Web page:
The way I did difficulty is change it's format to "lore and story" or "perfectionist", no change in difficulty, but in lore and story you get story relevant 'saving grace' spells that kick in once per battle when you are on the cusp of death (party hp under 15%) that give you a sort of second chance. If you are good enough you won't notice the difference, but if you're struggling it'll save you from having to die and restart in most cases.


As a designer, i will try make it as player friendly as possible. Some don't like it if they have to restart the game, or going into an game menu midgame. It breaks player immersion.


Your direct approach of either "really easy" or "really hard". But i want the player to grow, so in-between steps are neccesary.
 

Alexander Amnell

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@Valryia My approach is actually more of "I don't want to have to balance the game more than once and most likely break it." The difficulty is still there in either mode, you just get a sort of virtual mulligan if you choose the 'easier' difficulty and play badly, as the player grows and gets better, the mulligans stop happening and the newb turned vet gets the exact same challenge and experience as the rpg vet who instantly chooses 'perfectionist' at the start of the game. The fact I include that muligan is me trying to do the same thing you are, my thought was more along the lines of "I don't get why selectable difficulty isn't player friendly" than "I disparage being player friendly" as I still attempt to come up with an answer for it, but at the same time I think at the end of the day people are both being to knit-picky and to lazy at the same time by disparaging difficulty settings, the most common sense form of playerbase inclusion, as non-immersive and thus ignored. It's no more immersive-killing than controllers or tv screen are, or stats and skillsets for that matter.


   A thought occurs with your idea though: beyond the challenge why would the player knowingly "release the evil"? I can come up with enough games that left me with no choice but releasing evil monsters and having me grinding my teeth in frustration that there's no "you're all being idiots" option to prevent the end of the world cataclysm before it even begins. Without a really good narrative reason to release a greater evil on the world than is already there, there is little chance I'd ever select to do it by choice, regardless of whether or not I want the game to be more challenging. That, to me, is more immersion-breaking than the alternative it seeks to replace.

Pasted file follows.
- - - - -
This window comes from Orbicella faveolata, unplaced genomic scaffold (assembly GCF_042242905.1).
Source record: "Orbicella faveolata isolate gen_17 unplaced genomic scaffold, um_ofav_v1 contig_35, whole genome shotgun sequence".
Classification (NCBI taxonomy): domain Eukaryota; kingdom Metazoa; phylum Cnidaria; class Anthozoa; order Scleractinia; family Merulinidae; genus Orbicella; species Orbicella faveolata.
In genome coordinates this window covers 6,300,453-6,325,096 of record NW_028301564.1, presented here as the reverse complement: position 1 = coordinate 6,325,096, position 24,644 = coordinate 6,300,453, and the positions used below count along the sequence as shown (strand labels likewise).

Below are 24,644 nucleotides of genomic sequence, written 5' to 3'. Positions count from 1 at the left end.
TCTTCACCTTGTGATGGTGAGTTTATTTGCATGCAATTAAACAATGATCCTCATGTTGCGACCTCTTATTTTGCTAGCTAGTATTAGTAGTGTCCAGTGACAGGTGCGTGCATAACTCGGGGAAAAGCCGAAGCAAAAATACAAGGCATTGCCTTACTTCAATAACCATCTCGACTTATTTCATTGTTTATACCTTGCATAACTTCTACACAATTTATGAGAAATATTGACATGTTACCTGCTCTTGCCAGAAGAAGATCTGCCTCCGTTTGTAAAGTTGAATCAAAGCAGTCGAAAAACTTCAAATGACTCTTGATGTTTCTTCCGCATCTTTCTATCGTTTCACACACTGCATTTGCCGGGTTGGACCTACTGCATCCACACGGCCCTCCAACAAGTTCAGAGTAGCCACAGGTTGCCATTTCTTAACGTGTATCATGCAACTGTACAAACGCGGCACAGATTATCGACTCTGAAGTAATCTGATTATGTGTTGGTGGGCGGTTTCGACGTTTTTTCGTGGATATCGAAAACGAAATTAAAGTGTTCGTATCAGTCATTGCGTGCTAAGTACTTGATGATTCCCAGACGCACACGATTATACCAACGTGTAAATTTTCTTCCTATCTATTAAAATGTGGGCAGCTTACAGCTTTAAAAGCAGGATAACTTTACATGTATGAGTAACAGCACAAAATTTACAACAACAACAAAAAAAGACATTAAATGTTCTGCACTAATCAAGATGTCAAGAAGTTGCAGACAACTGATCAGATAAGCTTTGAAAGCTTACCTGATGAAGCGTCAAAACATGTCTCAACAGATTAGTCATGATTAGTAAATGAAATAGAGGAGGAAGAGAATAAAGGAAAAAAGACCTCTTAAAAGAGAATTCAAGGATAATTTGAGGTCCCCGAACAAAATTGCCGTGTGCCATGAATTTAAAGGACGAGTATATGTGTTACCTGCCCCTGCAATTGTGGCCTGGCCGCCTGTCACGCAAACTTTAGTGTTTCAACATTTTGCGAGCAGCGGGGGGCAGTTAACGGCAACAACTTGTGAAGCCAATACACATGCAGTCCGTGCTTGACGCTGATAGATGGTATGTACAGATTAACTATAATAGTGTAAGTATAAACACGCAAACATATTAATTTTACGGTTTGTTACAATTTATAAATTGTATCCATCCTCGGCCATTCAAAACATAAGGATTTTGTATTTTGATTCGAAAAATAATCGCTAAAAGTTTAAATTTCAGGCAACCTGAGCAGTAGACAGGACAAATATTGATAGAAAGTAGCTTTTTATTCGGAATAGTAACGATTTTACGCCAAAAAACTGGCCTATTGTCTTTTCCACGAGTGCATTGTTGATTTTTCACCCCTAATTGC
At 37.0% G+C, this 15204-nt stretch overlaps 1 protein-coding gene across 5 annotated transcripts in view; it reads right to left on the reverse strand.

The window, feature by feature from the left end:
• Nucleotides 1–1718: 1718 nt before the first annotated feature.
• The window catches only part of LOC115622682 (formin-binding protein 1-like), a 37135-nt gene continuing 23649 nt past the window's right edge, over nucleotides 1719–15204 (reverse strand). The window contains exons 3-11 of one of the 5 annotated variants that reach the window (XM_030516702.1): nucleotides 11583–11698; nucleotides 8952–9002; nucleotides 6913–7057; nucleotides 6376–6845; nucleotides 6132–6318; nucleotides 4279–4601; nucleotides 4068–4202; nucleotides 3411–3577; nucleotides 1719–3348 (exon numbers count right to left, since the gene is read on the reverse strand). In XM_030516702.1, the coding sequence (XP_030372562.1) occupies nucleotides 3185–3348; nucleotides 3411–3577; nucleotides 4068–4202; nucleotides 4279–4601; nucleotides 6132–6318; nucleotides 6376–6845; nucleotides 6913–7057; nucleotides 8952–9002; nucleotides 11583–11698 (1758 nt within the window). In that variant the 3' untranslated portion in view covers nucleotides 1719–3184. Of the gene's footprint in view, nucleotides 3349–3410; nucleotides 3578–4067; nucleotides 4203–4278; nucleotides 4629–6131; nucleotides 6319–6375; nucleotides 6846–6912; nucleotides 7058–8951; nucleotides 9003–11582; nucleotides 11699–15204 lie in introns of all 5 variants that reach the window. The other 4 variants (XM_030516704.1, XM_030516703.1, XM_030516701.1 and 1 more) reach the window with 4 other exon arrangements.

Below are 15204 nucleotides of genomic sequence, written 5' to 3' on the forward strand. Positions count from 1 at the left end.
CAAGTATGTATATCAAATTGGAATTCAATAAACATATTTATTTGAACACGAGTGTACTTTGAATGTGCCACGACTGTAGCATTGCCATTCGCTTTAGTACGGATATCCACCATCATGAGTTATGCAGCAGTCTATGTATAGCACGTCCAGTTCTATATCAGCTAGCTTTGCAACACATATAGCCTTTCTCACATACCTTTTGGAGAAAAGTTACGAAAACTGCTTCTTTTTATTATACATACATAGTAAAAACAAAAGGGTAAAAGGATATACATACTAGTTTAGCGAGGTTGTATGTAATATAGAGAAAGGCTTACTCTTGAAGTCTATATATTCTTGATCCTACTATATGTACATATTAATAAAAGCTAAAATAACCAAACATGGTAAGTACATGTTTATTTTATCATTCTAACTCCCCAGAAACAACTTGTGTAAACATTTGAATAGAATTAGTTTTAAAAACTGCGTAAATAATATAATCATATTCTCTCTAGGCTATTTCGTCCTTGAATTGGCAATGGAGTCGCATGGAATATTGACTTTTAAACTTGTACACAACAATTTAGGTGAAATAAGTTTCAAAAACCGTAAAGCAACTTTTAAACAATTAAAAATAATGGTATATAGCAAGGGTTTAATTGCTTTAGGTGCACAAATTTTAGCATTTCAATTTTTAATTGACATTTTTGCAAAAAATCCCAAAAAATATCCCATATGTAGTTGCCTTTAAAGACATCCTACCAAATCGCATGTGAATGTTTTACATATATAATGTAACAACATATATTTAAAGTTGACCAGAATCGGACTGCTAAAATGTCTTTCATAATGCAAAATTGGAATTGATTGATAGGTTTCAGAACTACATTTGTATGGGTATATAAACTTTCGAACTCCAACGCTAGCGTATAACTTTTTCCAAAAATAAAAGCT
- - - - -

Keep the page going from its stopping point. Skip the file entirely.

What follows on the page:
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Valryia

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@Alexander Amnell Balancing the game more then once is a daunting task - which is why i opt to not change the base change upon difficulty change, but instead giving my enemies a new attack / defense - it is simpler, while increasing the strategic implications much more.


You see, my goal is to keep the player under pressure, without him actually breaking - the fine line between anxious and bored. Any break of the player asking himself "is this difficulty right?" moves the player away from the expierence.


Of course the "release the evil" is not only a small example for the purpose of giving an option for narritive - the final version would of course have an much more richer lore behind it. Speaking of which, i understand that the story shouldn't be locked behind difficulty, but for me it is much more interesting then "The Final Worldcutter Axe +99". I completed one or the other game - in the past - at much greater difficulty setting just to see if the ending gets better. Sadly, only Drakengard 2 fufilled that urge.
 

jonthefox

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I'm of the school of thought that if you're going to have difficulty settings (and i do think they're a nice feature to have), you should just have 3 settings.  Whatever you decide to call these settings, they're basically easy, normal, and hard.